As for my favourite restaurants? Antiche Scale in Castellammare del Golfo is run by a fishing family—I love their pasta with sea urchins. In Scopello, Bar Nettuno serves traditional food with a fancy twist. Then there’s Le Gole in Calatafimi, where they make ragu with maialino nero (a local breed of pig). It’s incredible and there are no tourists.
Pizza in Naples
The Associazione Verace Pizza Napoletana exists to promote and protect ‘real’ Neapolitan pizza. As well as training professionals, it also offers four-hour courses for amateurs. Make the perfect pizza, then eat your handiwork. (€84/Rs7,535 per person, pizzanapoletana.org)
Street Food in Genoa
Genoa is the home of street food favourites like focaccia and farinata (chickpea pancake), which you’ll learn how to make at food blogger Enrica’s immersive market-to-table class. (From €110/Rs9,867 per person, minimum two people, asmallkitcheningenoa.com)
Fish in Venice
Take a private class with Venetian chef Marco Scarpa, who’ll walk you through creating a seafood feast, including cicchetti (traditional bar snacks) and mains such as squid ink risotto. (€300/for a group of four, experience.veneziaautentica.com)
Spice in Calabria
Calabria is known for its chilli-infused cooking. At Cantina Masicei, you’ll be taught how to make dishes including Tropea’s famous red onions in sweet-and-sour sauce, courgette blossom fritters and frittata with nduja. (From €69/Rs6189 per person, calabriacongusto.co.uk)
If the idea of Lambrusco fills you with images of over-sweetened, bubble-heavy Eighties wine, then think again. When drunk on its home turf of Emilia-Romagna, Lambrusco is a different thing entirely: red wine with a hint of fizz that cuts through the fat from the cured meats and cheeses typical of the region. And the reason? UK law. Between 1958 and 1965, tax on low-alcohol sparkling wine was cut by around five times as much as that on normal wine.
“So, by the end of the 1960s, everyone was sending light Lambrusco (essentially, partially fermented grape must) to the U.K.,” explains Tommaso Chiarli, export manager at Cleto Chiarli, Emilia-Romagna’s oldest winery. “Even we did it; we used to sell 13 million bottles a year. From there, we got into a vicious circle. People now realise they were drinking rubbish that didn’t respect the traditional characteristics of Lambrusco.
“But Lambrusco is a fantastic grape. It has a lot of sugar, but also a lot of acidity. Even the sweetest wine can be good — the acidity means you can enjoy it.”
Tommaso is the fifth generation of his family’s wine-making business, which was started in 1860 by Cleto Chiarli. “He was the first to understand Lambrusco’s potential and to commercialise it—he was like Dom Pérignon,” says Tommaso.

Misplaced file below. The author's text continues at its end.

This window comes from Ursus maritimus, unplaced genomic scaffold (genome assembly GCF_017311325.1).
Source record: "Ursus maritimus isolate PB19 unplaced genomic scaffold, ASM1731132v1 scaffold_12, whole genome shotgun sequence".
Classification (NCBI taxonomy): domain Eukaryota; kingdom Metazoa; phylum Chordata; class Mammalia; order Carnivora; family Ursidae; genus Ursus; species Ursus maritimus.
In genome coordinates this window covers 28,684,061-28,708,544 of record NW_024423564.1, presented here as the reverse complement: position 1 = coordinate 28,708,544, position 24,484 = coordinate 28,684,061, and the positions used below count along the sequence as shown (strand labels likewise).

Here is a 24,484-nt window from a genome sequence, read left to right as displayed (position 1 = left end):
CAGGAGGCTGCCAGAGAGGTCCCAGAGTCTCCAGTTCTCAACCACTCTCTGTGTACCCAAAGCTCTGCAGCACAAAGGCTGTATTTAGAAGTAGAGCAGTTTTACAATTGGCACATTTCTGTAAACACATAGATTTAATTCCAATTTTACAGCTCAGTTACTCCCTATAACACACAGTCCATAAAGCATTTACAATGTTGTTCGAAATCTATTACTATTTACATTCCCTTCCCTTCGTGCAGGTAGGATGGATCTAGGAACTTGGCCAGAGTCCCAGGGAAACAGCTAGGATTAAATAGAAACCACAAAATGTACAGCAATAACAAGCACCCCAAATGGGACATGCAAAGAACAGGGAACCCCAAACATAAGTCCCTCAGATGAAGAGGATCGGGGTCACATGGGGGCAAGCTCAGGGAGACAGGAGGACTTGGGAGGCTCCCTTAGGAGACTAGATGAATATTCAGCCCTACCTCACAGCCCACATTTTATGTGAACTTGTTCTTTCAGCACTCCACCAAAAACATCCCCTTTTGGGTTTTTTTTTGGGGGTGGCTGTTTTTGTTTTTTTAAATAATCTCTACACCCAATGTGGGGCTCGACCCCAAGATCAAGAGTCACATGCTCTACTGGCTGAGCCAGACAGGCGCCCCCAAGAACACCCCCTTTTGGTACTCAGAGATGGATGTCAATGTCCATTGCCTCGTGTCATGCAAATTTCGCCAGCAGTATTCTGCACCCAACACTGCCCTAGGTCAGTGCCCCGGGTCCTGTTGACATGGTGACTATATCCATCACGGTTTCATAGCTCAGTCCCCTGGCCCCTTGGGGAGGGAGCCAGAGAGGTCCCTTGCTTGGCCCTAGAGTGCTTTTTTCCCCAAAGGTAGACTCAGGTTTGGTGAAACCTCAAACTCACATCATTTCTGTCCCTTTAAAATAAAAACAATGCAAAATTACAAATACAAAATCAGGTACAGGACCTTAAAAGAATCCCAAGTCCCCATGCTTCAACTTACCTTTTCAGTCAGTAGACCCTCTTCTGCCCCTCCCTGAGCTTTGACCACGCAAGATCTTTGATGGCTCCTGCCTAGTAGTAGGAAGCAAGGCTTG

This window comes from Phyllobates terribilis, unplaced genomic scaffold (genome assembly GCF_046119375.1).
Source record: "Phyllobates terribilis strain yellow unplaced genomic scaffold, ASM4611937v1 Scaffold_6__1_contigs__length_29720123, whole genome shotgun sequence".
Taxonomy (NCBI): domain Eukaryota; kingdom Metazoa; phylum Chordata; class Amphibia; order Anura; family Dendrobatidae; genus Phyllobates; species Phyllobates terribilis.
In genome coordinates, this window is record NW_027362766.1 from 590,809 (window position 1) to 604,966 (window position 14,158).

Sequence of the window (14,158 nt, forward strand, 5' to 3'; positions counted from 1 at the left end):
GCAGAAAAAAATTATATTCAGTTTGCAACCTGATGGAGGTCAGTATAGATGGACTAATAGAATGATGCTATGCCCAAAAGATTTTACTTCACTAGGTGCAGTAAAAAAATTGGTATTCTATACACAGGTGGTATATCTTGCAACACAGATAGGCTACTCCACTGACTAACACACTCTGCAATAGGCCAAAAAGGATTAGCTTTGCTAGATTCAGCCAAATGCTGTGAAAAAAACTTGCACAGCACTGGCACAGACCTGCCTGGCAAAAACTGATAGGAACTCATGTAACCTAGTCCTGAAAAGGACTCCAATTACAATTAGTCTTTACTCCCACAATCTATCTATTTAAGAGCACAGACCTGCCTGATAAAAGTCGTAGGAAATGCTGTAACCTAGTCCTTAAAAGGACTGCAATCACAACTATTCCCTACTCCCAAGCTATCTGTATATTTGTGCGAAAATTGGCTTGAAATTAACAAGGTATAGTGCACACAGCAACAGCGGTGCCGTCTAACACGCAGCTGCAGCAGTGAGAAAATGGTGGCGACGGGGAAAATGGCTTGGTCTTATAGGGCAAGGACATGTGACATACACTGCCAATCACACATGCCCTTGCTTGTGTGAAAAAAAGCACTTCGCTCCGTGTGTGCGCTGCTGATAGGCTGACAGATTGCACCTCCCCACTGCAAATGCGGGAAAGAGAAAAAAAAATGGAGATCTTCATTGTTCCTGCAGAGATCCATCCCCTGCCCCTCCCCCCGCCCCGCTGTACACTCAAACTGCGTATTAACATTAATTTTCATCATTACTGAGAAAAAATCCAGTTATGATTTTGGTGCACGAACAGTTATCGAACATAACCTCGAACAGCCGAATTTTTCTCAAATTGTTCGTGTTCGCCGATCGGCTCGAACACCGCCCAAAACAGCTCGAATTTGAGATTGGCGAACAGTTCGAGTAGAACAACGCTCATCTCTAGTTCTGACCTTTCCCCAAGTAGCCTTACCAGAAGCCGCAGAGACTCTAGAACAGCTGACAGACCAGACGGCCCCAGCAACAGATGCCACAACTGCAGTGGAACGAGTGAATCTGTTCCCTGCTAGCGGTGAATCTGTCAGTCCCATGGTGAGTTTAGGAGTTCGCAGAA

By encouraging this revival of Lambrusco’s reputation, Cleto Chiarli hopes to secure a place for itself at the forefront of the industry. “There are still very few wine tours in Emilia Romagna compared to Tuscany, but last year we had 5,000 visitors,” Tommaso says. With Lambrusco’s standing on the rise, it’s safe to say he’ll be seeing a lot more in the future.
The Cleto Chiarli winery has 150 hectares across the Emilia-Romagna region and produces 15 wines. (chiarli.it)
Elisabetta Govi, an archaeology professor at the University of Bologna, discusses Italy’s ancient Etruscan civilisation and its most impressive remaining sites
If I had to pick anywhere to visit, it’d be Cerveteri and Tarquinia in Lazio, both known for their necropolises. At Cerveteri, there are underground chambers that show you how aristocratic houses must have looked. Walking through is incredibly moving. And the tombs in Tarquinia have extraordinary frescoed walls, with still-bright colours. The dead are brought back to life in the paintings, mainly in banquet scenes where they’re eating and drinking with dancers and musicians. I’d also recommend Populonia on the Tuscan coast, which has spectacular views from the acropolis in the archaeological park.
The Etruscans lived in various areas of the Italian peninsula from around 900 BC to AD 100 (what we call the ‘Romanisation’ phase, as the Romans progressively conquered them). Modern Tuscany and northern Lazio make up the best-known area, but the Etruscans were also found in the north, around the Po river, the Adriatic coast and Bologna, and in the south, around the Gulf of Salerno. Most Etruscan cities were built over by the Romans.
For an idea of what an Etruscan city would have been like in its entirety, try Marzabotto, near Bologna, where I’ve worked for years. Sadly, only the foundations remain, but as there was never a successive occupation, you can walk on streets built by Etruscans, see their urban planning and view the foundations of houses, temples and tombs. ❚
‘Etruscans: Journey Through the Lands of the Rasna’ was at the Archaeological Civic Museum of Bologna in November 2020. (etruschibologna.it; necropoliditarquinia.it; archeobologna.beniculturali.it/marzabotto; erveteri-tarquinia-sitiunesco.beniculturali.it)
Sardinia’s Iron Age people littered the island with nuraghi (conical towers). At Su Nuraxi di Barumini, tours take you up internal stairways and across the ramparts. (fondazionebarumini.it)
Pompeii’s neighbouring town was also wiped out in the AD 79 Vesuvius eruption. Its ruins are more complete and better preserved, from doors and frescoes to upper floors of buildings. (ercolano.beniculturali.it)
This breathtaking Greek temple stands in a field an hour’s west of Palermo. It’s perfectly preserved, with Doric columns dating back to around 420BC. (segestawelcome.com)